If VH1's Behind the Music were as interesting as Chusid's first, and reportedly last, book, this reviewer would never leave his apartment. A record producer, music historian, and host of WFMU's (Hoboken, NJ) Incorrect Music Hour, Chusid has written a valentine to "outsider" artists, musicians whoDunlike frayed pop icons Phil Spector and Brian WilsonDlack total self-awareness but overflow with earnestness. Among others, Chicago-based schizophrenic troubadour Wesley Willis, former Pink Floyd songwriter Syd Barrett, and street musician Larry "Wild Man" FischerDa man even weirdo Frank Zappa found captivatingDare profiled in a voice many rock writers dream about mastering. The "outsider" genre was in desperate need of a biographer, and luckily Chusid was there to tell each musicians's tale as if he were writing about the next "big thing." He possesses a knowledge of music culture that most contemporary rock critics think they have. Guaranteed: this book will take readers to record stores searching for Chusid's list of musical miscreants. Good luck finding all of them. Recommended for all libraries.DRobert Morast, Pro Rodeo Sports News, Colorado Springs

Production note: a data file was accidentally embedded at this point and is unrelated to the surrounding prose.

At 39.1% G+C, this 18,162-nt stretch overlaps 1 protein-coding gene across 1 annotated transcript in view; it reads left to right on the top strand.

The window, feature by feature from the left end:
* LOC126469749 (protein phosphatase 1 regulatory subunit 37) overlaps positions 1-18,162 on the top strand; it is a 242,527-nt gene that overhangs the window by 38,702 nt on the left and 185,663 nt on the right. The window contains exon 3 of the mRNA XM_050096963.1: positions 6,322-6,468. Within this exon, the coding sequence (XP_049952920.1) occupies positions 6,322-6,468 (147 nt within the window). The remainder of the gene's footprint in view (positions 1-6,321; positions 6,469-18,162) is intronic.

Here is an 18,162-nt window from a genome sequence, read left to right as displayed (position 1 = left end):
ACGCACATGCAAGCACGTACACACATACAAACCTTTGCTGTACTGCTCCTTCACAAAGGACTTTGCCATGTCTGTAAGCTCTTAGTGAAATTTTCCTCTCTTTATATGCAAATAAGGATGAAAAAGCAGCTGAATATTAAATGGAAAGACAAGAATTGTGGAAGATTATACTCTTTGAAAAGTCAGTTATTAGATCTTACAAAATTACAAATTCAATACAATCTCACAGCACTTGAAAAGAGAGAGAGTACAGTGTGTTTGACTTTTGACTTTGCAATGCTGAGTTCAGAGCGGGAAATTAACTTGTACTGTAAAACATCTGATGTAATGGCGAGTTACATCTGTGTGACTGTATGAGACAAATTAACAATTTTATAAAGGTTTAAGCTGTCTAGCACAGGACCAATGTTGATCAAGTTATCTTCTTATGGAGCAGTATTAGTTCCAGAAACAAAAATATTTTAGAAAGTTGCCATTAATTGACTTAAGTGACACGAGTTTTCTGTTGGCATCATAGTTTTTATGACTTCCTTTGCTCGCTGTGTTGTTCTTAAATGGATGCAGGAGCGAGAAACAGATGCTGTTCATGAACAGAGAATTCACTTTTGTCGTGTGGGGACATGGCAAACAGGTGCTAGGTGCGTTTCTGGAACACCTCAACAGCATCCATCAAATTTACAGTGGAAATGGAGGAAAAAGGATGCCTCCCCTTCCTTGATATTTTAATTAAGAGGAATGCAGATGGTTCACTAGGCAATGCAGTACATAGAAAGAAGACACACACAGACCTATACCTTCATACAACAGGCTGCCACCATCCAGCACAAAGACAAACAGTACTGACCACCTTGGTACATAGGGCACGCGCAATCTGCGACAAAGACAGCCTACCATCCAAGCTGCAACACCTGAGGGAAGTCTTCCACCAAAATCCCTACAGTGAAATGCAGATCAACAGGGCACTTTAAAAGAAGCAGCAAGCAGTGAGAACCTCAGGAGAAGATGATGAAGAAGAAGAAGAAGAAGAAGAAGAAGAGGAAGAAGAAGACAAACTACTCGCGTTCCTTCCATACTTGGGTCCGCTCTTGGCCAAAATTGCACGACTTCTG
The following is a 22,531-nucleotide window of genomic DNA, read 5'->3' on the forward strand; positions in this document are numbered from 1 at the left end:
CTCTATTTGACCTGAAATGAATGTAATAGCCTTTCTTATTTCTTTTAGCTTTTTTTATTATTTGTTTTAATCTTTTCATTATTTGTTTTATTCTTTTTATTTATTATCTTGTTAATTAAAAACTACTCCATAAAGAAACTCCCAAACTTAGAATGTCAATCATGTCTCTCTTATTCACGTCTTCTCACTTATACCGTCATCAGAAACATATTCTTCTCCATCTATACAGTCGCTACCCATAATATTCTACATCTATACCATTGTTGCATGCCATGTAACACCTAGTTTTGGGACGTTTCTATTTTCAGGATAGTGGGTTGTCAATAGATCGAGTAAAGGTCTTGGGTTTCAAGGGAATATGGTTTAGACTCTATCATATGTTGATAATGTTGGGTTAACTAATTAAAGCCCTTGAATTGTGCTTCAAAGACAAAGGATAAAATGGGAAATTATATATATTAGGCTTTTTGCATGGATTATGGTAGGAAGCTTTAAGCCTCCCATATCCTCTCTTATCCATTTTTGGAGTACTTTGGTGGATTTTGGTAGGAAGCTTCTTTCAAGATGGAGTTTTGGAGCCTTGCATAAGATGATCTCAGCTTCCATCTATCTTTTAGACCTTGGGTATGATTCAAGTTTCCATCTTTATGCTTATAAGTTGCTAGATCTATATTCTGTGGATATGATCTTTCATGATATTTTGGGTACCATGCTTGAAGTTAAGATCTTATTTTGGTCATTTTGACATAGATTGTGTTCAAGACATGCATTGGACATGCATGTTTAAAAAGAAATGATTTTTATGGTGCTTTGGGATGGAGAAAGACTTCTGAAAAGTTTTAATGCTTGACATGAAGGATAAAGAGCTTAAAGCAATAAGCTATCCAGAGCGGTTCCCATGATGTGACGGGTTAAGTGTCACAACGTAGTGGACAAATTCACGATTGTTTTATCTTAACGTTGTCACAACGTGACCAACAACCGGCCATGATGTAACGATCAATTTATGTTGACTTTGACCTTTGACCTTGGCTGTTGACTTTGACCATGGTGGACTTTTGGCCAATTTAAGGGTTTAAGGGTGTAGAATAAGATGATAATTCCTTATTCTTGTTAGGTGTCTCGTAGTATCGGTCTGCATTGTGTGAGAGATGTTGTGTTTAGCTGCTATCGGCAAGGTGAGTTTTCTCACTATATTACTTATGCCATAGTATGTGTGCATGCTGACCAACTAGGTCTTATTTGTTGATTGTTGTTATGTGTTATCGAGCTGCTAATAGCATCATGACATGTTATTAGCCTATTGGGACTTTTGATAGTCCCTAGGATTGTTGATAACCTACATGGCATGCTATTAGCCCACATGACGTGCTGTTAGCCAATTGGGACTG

Copyright 2000 Reed Business Information, Inc.
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He also puts the 'outsider' genre in context, referencing Art Brut and publications like Raw Vision, which is a nice way to frame this instead of just saying this is for jaded hipsters to laugh at. I happen to find Daniel Johnston quite moving in his own odd way. For many, he's an acquired taste.
Overall, I think this is just the right take on this subject.
But what if you're in search of information on someone like, say, Wesley Willis (the rotund, schizophrenic lyricist behind such melodies as "I Kicked The Mighty Thor's Ass" and "Rock 'N' Roll McDonald's")? Or his low-key counterpart, Daniel Johnston (of "Walking the Cow" fame)? How about the songstress behind "In Canada," B.J. Snowden?
In that case, have you even heard of any of these artists? Irwin Chusid, the author of Songs in the Key of Z, thinks that you should.